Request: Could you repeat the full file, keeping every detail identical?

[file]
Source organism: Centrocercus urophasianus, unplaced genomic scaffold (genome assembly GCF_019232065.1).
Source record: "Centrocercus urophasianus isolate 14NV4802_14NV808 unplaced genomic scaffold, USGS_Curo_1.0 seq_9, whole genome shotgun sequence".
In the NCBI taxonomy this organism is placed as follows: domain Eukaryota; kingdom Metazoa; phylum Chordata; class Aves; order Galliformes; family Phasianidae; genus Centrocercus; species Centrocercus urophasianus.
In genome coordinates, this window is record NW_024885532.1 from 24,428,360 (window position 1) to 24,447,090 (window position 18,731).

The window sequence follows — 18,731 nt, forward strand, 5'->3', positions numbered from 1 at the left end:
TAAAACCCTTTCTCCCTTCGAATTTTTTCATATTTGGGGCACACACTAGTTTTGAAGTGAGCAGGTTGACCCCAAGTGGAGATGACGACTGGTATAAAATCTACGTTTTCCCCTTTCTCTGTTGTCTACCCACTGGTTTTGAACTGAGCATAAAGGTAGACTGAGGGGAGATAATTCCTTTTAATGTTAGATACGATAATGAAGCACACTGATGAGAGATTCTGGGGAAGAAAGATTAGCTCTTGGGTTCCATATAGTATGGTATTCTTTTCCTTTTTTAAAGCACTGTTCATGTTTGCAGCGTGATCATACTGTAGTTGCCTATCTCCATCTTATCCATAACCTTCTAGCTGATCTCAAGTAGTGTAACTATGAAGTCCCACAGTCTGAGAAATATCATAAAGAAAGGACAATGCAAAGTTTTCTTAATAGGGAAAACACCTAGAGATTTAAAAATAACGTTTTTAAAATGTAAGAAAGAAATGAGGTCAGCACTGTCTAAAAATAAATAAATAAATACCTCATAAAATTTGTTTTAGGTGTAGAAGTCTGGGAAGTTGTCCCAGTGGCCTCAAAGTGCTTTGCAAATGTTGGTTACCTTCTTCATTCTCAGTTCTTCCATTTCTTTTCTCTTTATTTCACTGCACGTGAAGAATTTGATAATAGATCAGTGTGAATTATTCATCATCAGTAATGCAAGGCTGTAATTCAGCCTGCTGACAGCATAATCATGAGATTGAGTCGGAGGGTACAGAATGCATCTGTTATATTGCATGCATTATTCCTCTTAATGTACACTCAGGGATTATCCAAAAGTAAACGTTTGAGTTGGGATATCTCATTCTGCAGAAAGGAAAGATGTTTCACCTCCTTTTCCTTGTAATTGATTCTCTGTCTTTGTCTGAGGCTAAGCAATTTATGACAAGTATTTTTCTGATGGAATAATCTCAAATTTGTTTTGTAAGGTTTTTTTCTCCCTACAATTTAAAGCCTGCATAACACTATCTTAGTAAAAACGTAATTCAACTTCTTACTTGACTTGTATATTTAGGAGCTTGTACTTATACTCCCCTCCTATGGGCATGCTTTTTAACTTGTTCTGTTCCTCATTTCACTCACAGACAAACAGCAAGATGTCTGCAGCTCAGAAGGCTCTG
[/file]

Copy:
Source organism: Centrocercus urophasianus, unplaced genomic scaffold (genome assembly GCF_019232065.1).
Source record: "Centrocercus urophasianus isolate 14NV4802_14NV808 unplaced genomic scaffold, USGS_Curo_1.0 seq_9, whole genome shotgun sequence".
In the NCBI taxonomy this organism is placed as follows: domain Eukaryota; kingdom Metazoa; phylum Chordata; class Aves; order Galliformes; family Phasianidae; genus Centrocercus; species Centrocercus urophasianus.
In genome coordinates, this window is record NW_024885532.1 from 24,428,360 (window position 1) to 24,447,090 (window position 18,731).

The window sequence follows — 18,731 nt, forward strand, 5'->3', positions numbered from 1 at the left end:
TAAAACCCTTTCTCCCTTCGAATTTTTTCATATTTGGGGCACACACTAGTTTTGAAGTGAGCAGGTTGACCCCAAGTGGAGATGACGACTGGTATAAAATCTACGTTTTCCCCTTTCTCTGTTGTCTACCCACTGGTTTTGAACTGAGCATAAAGGTAGACTGAGGGGAGATAATTCCTTTTAATGTTAGATACGATAATGAAGCACACTGATGAGAGATTCTGGGGAAGAAAGATTAGCTCTTGGGTTCCATATAGTATGGTATTCTTTTCCTTTTTTAAAGCACTGTTCATGTTTGCAGCGTGATCATACTGTAGTTGCCTATCTCCATCTTATCCATAACCTTCTAGCTGATCTCAAGTAGTGTAACTATGAAGTCCCACAGTCTGAGAAATATCATAAAGAAAGGACAATGCAAAGTTTTCTTAATAGGGAAAACACCTAGAGATTTAAAAATAACGTTTTTAAAATGTAAGAAAGAAATGAGGTCAGCACTGTCTAAAAATAAATAAATAAATACCTCATAAAATTTGTTTTAGGTGTAGAAGTCTGGGAAGTTGTCCCAGTGGCCTCAAAGTGCTTTGCAAATGTTGGTTACCTTCTTCATTCTCAGTTCTTCCATTTCTTTTCTCTTTATTTCACTGCACGTGAAGAATTTGATAATAGATCAGTGTGAATTATTCATCATCAGTAATGCAAGGCTGTAATTCAGCCTGCTGACAGCATAATCATGAGATTGAGTCGGAGGGTACAGAATGCATCTGTTATATTGCATGCATTATTCCTCTTAATGTACACTCAGGGATTATCCAAAAGTAAACGTTTGAGTTGGGATATCTCATTCTGCAGAAAGGAAAGATGTTTCACCTCCTTTTCCTTGTAATTGATTCTCTGTCTTTGTCTGAGGCTAAGCAATTTATGACAAGTATTTTTCTGATGGAATAATCTCAAATTTGTTTTGTAAGGTTTTTTTCTCCCTACAATTTAAAGCCTGCATAACACTATCTTAGTAAAAACGTAATTCAACTTCTTACTTGACTTGTATATTTAGGAGCTTGTACTTATACTCCCCTCCTATGGGCATGCTTTTTAACTTGTTCTGTTCCTCATTTCACTCACAGACAAACAGCAAGATGTCTGCAGCTCAGAAGGCTCTG